President Barack Obama signaled a major change in U.S. policy in his speech on May 19 about the Arab Spring, articulating the primacy of American values over U.S. interests in the region. “It will be the policy of the United States,” he declared, “to promote reform across the region and support transitions to democracy.”
The speech was a good start, perhaps even the inauguration of a new age in diplomacy, equivalent to the Treaty of Westphalia in 1648 that ended Europe’s wars of religion or the post-Napoleonic arrangements of the Congress of Vienna in 1815. But much will depend on determined implementation of the clearest commitments made in the speech for aid to Egypt and Tunisia and the handling of later crises across North Africa and the Middle East.
For Christians in the Middle East, the president’s endorsement of religious freedom as one of the universal rights at the core of U.S. policy is welcome. As we have seen in Egypt, the turmoil of the transition to democracy can lead to anti-Christian activities by Muslim extremists. At the same time, as popular uprisings take place in Jordan and Syria, they create an uncertain future for Christians in two of the region’s countries where the regimes have been protective of their presence. In addition, both countries include large populations of Christian refugees, many of them unregistered, who can become the targets for extremists. Even promising transitions can be problematic, as Israel shows. Nearly 18 years ago the Holy See and the State of Israel signed an agreement aimed at stabilizing the church’s situation there, but most of that agreement remains unimplemented, adding to the stress endured by Christians and their institutions.
Of course, Christians will be best protected when both domestic and international peace returns to the region. The administration’s limited ability to deal with issues of religious liberty in these changing circumstances was demonstrated in the president’s cautious remarks on Bahrain. There the monarchy’s crackdown on the majority Shiite population continues with the destruction of mosques and other institutions. At the very least, this campaign of religious repression demands referral to the U.N. Human Rights Council. But the president instead offered only prudent counsel to the regime for dialogue and reform. Furthermore, the absence of Saudi Arabia from the countries he cited left the region’s religiously most repressive regime, and one of its most autocratic, without criticism. The United States cannot mount a credible policy on religious liberty without putting notable pressure on the Saudis. In addition, the president’s avoidance of the question of the future status of Jerusalem neglects an issue vital to Jews, Christians and Muslims.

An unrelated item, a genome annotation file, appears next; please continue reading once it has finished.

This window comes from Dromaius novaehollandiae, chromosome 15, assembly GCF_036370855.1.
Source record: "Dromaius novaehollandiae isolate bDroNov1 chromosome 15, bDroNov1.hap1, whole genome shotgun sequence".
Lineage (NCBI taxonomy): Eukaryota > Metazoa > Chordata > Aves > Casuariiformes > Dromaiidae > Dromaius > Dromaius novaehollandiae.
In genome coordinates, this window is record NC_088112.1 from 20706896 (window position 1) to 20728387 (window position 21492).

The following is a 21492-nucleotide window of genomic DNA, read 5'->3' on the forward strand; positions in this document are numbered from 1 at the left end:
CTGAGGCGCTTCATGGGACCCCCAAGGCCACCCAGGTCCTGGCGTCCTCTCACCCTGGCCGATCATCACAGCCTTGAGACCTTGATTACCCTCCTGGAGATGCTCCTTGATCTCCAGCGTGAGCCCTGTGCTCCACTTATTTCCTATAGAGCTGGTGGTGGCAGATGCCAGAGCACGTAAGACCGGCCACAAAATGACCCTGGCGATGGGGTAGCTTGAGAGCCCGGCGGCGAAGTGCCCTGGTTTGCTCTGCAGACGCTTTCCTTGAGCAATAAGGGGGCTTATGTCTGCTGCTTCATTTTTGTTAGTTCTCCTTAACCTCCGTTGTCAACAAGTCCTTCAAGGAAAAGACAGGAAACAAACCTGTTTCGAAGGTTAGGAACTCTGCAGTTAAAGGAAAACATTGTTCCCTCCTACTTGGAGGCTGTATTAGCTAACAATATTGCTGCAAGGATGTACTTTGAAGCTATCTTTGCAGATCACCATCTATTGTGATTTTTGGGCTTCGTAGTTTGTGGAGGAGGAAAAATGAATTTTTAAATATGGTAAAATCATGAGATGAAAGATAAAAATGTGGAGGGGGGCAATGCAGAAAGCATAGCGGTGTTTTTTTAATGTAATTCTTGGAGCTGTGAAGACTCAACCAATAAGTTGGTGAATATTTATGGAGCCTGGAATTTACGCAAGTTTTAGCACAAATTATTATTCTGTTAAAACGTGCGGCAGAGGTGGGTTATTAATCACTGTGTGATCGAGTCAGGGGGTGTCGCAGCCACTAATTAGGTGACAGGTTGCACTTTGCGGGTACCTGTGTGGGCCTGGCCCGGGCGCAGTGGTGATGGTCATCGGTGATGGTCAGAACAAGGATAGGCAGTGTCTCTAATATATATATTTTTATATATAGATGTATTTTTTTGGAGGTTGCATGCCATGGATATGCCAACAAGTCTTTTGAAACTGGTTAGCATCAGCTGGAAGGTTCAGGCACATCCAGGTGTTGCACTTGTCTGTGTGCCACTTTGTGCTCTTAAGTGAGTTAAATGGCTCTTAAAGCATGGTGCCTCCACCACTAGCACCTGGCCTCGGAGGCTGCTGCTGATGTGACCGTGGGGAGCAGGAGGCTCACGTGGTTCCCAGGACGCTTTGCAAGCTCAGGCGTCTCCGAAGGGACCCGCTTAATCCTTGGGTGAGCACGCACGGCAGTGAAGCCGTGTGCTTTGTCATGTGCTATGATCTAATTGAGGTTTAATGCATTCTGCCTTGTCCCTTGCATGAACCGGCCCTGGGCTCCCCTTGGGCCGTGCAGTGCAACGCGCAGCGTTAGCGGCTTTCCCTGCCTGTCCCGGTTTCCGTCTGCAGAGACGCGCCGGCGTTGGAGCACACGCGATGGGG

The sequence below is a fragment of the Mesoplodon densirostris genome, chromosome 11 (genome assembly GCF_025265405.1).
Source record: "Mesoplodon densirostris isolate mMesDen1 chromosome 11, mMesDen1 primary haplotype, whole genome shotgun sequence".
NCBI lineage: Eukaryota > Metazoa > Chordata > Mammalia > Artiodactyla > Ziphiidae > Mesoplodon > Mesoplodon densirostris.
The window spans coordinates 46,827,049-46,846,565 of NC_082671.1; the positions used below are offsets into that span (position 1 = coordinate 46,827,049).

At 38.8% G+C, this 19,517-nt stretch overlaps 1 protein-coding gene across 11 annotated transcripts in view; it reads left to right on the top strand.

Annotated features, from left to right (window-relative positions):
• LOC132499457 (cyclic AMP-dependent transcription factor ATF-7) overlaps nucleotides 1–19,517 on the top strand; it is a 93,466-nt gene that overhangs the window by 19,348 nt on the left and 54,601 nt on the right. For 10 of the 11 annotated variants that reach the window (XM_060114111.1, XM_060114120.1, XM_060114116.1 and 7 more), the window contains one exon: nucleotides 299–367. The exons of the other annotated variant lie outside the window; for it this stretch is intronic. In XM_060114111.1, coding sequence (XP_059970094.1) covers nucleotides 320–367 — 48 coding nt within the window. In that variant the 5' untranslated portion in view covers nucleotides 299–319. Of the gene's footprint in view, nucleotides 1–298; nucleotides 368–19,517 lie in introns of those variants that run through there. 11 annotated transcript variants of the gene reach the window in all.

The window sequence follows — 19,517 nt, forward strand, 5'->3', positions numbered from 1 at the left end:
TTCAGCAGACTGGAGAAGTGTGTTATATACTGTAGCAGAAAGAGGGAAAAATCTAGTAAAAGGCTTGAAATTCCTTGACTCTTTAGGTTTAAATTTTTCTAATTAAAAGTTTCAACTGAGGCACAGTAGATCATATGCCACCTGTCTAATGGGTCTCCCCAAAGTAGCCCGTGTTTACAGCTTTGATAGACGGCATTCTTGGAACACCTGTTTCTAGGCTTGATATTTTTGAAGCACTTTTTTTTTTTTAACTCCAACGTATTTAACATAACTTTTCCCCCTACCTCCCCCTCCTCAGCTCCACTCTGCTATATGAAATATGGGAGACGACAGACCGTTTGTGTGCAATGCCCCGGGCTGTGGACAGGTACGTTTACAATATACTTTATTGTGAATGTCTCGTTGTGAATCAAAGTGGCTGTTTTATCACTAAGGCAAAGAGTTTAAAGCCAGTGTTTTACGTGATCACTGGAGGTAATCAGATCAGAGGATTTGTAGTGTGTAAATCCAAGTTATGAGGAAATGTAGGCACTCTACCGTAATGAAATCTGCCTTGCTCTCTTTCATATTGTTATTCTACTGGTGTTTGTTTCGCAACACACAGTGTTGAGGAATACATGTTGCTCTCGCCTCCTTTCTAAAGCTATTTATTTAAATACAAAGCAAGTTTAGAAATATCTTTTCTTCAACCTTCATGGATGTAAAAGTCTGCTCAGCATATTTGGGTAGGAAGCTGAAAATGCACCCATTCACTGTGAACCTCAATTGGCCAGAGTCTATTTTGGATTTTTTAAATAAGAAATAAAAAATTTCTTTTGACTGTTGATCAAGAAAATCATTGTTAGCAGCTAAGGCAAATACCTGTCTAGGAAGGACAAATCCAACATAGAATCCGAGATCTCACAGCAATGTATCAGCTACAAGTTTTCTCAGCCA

President Obama’s position regarding the assaults by the Assad regime in Syria on its own civilians were reminiscent of the comments he made to Egypt’s former president, Hosni Mubarak: Reform or step aside. But given the viciousness of attacks on unarmed civilians, their homes and neighborhoods, stronger responses were warranted. For one, the initiation of a complaint to the International Criminal Court would have been a suitable step toward formally delegitimating the regime of Bashir al-Assad. Given the ability of the Syrian regime to destabilize Israel, as witnessed by the rioting on the Golan Heights during the nakba demonstrations in mid-May, there is reason to hold back. But after Libya, Syria is the front line, where the forces of liberty and those of autocracy meet, and stronger action seems necessary if the Obama Doctrine is to initiate a genuine change in U.S. Mideast policy.
On Israel/Palestine, the president identified a baseline for re-initiation of a peace process, namely, recognition that the pre-1967 borders between the West Bank and Israel be the borders of the new Palestinian state. Though President Obama indicated the borders must be matched by security for Israel, Prime Minister Benjamin Netanyahu of Israel immediately rejected the proposal as “indefensible.” As in past negotiations, the prime minister appears to want to take still more Palestinian land and to continue to exercise imperialist control over neighboring territory.
If the Netanyahu government persists in this stance, the president would be wrong to reject the Palestinians’ demand for U.N. ratification of a unilateral declaration of independence this September. The Palestinian Authority under Prime Minister Salam Fayyad has shown it can run its affairs effectively. The economy has been growing at the rate of 9 percent. Israel should not be given a veto on the establishment of a viable Palestinian state. Palestinians, no less than Israeli Jews, have a right to a homeland. For Palestinians, a unilateral declaration of independence is the last wild card to be played to become an equal party in negotiations where Israel holds all the other cards.